The Courage of truth

“The first obstacle to overcome is denial.”

Virginie Morgon

Let’s first start with this particular form of courage – the courage of truth – as it’s at the origin of any commitment.

A primary obstacle to changing business as usual is that leaders don’t fully grasp the notion of ‘disruption’ and how to roll it out — no one has trained them for this,” says Barthélémy Guislain, Chairman of the Management Board, Mulliez Family Association. 

“It’s hard to let go of long-held beliefs, but that’s where it all starts,”

says Cécile Beliot

This task is far from trivial. If ignorance gives you a false sense of self-confidence, then the pursuit of truth, on the other hand, means exposing and acknowledging your own vulnerability, your biases and your shortcomings.

It’s both a moral understanding and a struggle: to not let oneself succumb to complacency and blindness, to not confine oneself (1) to “looking at the symptom without digging to the root,” to quote Michel Aballea, former Managing Director of Decathlon, who launched a transition plan in 2020 with the goal of reducing the company’s carbon emissions by 40% by 2026.

“Until leaders are willing to face up to the science, they will be in denial about their responsibility.” – Barthelemy Guislain

This mentality therefore requires a sense of skepticism as well as an appetite for truth, in all its complexity and nuance.

It means two things.

→ First, we have to shift perspectives — removing our short-term blinders in order to take the long view of events and their consequences, because the lack of a long-term perspective is one of the major risks to good governance (2). “We were taught to drive performance by the quarter. I had to give up all these instincts to be able to comprehend the long-term consequences of our actions.” – Cécile Beliot, general manager of the BEL Group.

“Short-term thinking is near-sighted. What matters most is long-term resilience,”

Michel Aballea

Then, we need to fill in gaps by bringing in the right expertise: “A company’s true strength lies in its ability to forge ties with its employees, suppliers, investors and customers. A resilient company needs these relationships in order to evolve,” — Emery Jacquillat, CEO of Camif, the first business in France to obtain a “mission-driven company” status.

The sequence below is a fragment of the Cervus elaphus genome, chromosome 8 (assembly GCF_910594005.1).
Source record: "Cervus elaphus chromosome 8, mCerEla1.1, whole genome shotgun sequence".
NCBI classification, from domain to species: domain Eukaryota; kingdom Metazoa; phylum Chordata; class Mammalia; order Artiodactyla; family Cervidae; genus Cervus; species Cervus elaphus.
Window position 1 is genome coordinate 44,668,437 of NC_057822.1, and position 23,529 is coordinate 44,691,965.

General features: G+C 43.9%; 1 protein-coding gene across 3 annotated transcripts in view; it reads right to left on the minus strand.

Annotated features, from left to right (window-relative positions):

“You have to dare to join the debate, because a company is inherently political,” says Philippe Blondiaux, Global Chief Financial Officer at Chanel. “You have to surround yourself with different perspectives to develop your ability to go beyond your own personal interests and to make decisions that put the interests of society first.”

It’s said that the complexity of a management system must be at least equal to the complexity of its environment. Diverse viewpoints from a variety areas of expertise are essential to understanding issues from a global perspective and truly grasping what’s at stake — socially, environmentally, economically.

And after the truth?

“Courage is not sweeping things under the rug.” — Michel Aballea. Courage is when the truth is shared and not hidden.

Eric Rampelberg, Vice President and General Manager – Southern Europe, India & Southeast Asia of Interface, says, “Courage is being transparent with stakeholders and telling the truth, even when you know you may be criticized or belittled.”

René Char defined “lucidity” (which comes from the Latin “lux, lucis,” meaning light) as the “injury closest to the sun.” (3) What could be closer, then, to lucidity — both scorching and illuminating — than truth? Speaking the truth requires taking a risk — you might get burned — but it’s a risk worth taking if it means moving the needle forward for the greater good.

As the saying goes, “The truth hurts.” But to borrow from another old adage, the truth will set you free.


(1) J. Birnbaum, Le courage de la nuance, Seuil (2021)
(2) P.-Y. Gomez, La gouvernance d’entreprise, Que sais-je ? (2021)
(3) R. Char, Feuillets d’Hypnos (1946)

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